The word for China in Chinese means "middle kingdom", so it is understandable that the nation thinks of itself as being at the centre of the world. That, in part, explains ambitious proposals to build high-speed railway lines to Europe, North America and Southeast Asia. The trains would bring reliable and economical connectivity for cargo and passengers to and from China. As worthy as the ideas are, though, the grandiose scales, costs and political difficulties involved mean that we should not be overly optimistic that such projects will quickly - or even ever - become reality.
The Chinese Academy of Engineering has a vision of a global high-speed hook-up, built with the nation's cutting-edge technology and know-how. Its basis is sound enough - in a mere decade, China has built an astounding 10,000km of track and plans to have increased that five-fold by the end of the decade. While Western countries argue over costs and benefits, Beijing has constructed in record time more kilometres of track than any other nation. There have been setbacks like a fatal collision at Wenzhou in 2011, corruption scandals in the now dissolved railways ministry and the recent controversial delay to 2017 of completion of the Hong Kong leg of the line to Shenzhen, but the desire to push ahead has not diminished.
Cross-border high-speed lines are another matter, though; the distances, terrain extremes and number of countries involved make for funding, technical and operational challenges. Of the four projects put forward, only one, the Pan-Asian from Kunming to Singapore, is under construction. Two are being negotiated: a Eurasian line from London to Beijing via Paris, Berlin, Warsaw and Moscow; and a line from Urumqi in Xinjiang through Central Asia, Iran and Turkey and eventually to Germany. The most ambitious of all, though, is under discussion and would span 13,000km of track from China's northeast to Russia, through 200km of tunnels under the Bering Strait, to Alaska, Canada and then the continental US. Premier Li Keqiang also raised the prospect during his recent African trip of China building a network linking the continent's capitals.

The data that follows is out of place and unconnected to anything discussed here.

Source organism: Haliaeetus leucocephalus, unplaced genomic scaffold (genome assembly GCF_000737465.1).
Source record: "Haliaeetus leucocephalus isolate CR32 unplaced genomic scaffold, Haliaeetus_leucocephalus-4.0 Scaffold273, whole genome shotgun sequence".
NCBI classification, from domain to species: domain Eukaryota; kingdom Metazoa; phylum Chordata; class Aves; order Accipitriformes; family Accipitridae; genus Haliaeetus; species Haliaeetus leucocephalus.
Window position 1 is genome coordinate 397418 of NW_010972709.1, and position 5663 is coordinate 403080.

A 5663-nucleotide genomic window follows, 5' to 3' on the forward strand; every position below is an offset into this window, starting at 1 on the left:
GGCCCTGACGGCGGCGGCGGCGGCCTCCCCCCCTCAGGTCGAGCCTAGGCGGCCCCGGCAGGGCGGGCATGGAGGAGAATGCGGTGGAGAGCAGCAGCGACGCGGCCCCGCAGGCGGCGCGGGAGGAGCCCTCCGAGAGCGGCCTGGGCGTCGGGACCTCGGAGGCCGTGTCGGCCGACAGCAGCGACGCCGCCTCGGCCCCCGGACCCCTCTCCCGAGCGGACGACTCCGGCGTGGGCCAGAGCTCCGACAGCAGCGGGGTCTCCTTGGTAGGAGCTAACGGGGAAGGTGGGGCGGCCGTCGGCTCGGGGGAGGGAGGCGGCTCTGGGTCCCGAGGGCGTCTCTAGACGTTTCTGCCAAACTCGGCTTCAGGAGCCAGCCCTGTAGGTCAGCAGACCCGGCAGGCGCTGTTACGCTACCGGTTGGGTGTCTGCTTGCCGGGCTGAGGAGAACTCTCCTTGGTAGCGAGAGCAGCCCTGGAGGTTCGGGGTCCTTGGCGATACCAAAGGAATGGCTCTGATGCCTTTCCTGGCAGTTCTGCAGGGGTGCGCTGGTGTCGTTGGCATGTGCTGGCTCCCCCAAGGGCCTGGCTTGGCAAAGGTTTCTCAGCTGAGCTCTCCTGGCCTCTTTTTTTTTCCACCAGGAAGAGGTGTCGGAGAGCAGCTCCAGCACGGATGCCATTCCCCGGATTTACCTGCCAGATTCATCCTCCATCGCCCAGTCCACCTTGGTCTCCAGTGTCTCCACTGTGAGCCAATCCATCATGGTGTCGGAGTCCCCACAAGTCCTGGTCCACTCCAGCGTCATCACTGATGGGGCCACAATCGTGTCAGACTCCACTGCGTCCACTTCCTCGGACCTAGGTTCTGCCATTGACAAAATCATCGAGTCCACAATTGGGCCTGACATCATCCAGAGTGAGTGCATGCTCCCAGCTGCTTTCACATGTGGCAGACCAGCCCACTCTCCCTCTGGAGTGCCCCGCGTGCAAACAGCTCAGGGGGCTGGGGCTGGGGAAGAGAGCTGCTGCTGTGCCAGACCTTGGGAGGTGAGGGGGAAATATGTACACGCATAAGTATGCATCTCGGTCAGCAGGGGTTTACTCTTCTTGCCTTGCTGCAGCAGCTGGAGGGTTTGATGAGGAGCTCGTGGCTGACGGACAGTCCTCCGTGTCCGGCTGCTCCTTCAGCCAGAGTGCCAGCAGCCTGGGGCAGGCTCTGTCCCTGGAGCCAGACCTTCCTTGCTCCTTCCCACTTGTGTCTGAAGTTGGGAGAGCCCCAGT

The gains for the nation, Chinese companies and countries involved could be significant. High-speed railways can create jobs, speed up cargo and make travel more comfortable. But with the huge challenges to overcome in building lines across China's borders, visionaries should not get overly optimistic.